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Applying QoS for encrypted BT traffic.

Discussion in 'HyperWRT Firmware' started by dolly_oops, Jul 27, 2006.

  1. dolly_oops

    dolly_oops Network Guru Member

    I'm sorry to bring this subject up again, but I'm just after a definitive answer.

    Due to my ISP strangling BitTorrent traffic, I have to encrypt it. I did have QoS working with BT before encryption, and I'd like to get it working with encryption.

    To get it working, I could do one of the following things:

    1) Getting the L7 filter to match against encrypted BitTorrent traffic. I'm guessing that my BT client won't be generating encrypted traffic in a consistent form, so even if I could define my own protocol matching filter, it wouldn't work.

    2) Bind all my outgoing connections on my machine to a single port, and then applying QoS to that port. But am I correct in thinking that the port ranges you define in HyperWRT only apply to OUTGOING DESTINATION ports, rather than OUTGOING SOURCE ports (which is what I want...)

    3) Mark BT packets with TOS flags - only thing here is that I'm unsure what settings I should be using (and I don't know whether the QoS in HyperWRT will do anything with it or not).

    4) Define QoS on the machine which does all the BT downloads. Not a bad idea, but I don't want to affect all traffic from that machine, so I'm guessing I would then have to explicitly define all other types of traffic to use a higher QoS setting before defining it. I'm hoping that the QoS rules I define are in order, so that HTTP traffic coming from my BT machine will match the HTTP rule first (high priority), without matching the MAC address rule (low priority). Is that the case?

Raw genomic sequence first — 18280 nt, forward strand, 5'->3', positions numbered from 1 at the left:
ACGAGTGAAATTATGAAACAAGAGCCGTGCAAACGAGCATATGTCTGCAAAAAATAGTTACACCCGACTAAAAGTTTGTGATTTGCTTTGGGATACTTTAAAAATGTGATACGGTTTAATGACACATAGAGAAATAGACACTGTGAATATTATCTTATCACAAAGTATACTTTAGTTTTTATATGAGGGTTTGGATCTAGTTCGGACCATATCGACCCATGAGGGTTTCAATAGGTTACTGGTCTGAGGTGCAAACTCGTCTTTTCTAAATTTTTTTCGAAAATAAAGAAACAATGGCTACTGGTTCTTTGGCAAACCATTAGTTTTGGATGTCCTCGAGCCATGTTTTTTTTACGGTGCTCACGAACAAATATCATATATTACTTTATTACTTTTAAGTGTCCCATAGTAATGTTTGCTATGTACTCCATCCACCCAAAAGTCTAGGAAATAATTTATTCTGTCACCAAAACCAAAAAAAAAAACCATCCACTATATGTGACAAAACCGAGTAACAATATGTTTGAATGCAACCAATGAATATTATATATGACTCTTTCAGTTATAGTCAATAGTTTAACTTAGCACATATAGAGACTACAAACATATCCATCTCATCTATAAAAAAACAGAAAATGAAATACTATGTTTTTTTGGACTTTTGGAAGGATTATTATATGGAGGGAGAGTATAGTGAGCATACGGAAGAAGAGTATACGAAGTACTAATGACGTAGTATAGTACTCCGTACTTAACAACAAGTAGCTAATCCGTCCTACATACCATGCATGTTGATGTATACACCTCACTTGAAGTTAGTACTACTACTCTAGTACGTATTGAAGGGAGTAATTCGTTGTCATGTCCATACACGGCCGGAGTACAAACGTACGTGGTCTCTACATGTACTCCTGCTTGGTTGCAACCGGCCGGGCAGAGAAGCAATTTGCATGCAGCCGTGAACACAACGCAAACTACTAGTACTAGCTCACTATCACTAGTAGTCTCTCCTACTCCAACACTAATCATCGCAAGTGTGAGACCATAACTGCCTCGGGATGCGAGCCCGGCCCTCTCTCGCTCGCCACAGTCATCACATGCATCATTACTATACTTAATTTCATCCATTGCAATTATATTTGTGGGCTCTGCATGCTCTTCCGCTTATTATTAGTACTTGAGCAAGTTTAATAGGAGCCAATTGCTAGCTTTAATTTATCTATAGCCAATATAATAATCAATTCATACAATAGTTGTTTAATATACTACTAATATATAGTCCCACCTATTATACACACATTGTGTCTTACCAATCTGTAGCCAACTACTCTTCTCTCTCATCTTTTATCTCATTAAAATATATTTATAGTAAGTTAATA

5) Put another network card in my BT machine, and route only BT traffic through it (all non-BT traffic from that machine then goes through the other network card). Not sure if that's doable or not in Windows 2000, but if I can, then at least I can apply QoS settings by MAC addresses.

    Can anyone tell me which of these ideas is likely to work?

    Thanks,
    dolly_oops.
     
  2. Thibor

    Thibor Super Moderator Staff Member Member

  3. dolly_oops

    dolly_oops Network Guru Member

  4. Thibor

    Thibor Super Moderator Staff Member Member

    if you set port qos to your bittorrent port, it will help. it will not catch ALL bittorrent traffic, as it uses so many ports. perhaps you can set ports 10000-65536 to low. that will exlude most of the legit ports, ie http/s, dns, etc. just select it in add application and define your chosen port ranges there. there will be the odd client that uses a low port, but it should be isolated.
     
  5. dolly_oops

    dolly_oops Network Guru Member

    OK, thanks for the suggestion. I was hoping I could setup something a bit more precise, but that will do.

    Just out of curiosity - if a packet matches one or more QoS rules, is it only affected by the first one it matches, or by all of them?
     
  6. Thibor

    Thibor Super Moderator Staff Member Member

    dunno, try it and let me know the result
     
  7. dolly_oops

    dolly_oops Network Guru Member

    Seems like all the rules take affect, regardless of what order they are applied.

    I had a setup where HTTP traffic was high priority, with BT running full speed (with data encryption on). HTTP was fairly responsive (though not as fast as it would be if the BT traffic was low priority).

    Added a setting where my MAC address was assigned low priority. HTTP was quite unresponsive. Adjusted rules so that the MAC rule came before the HTTP rule - no difference.

    I think the only options left are either to add the large port range setting as you suggested, or install another NIC in my machine (not entirely sure if that'll work anyway)...

    Thanks for the help.
     

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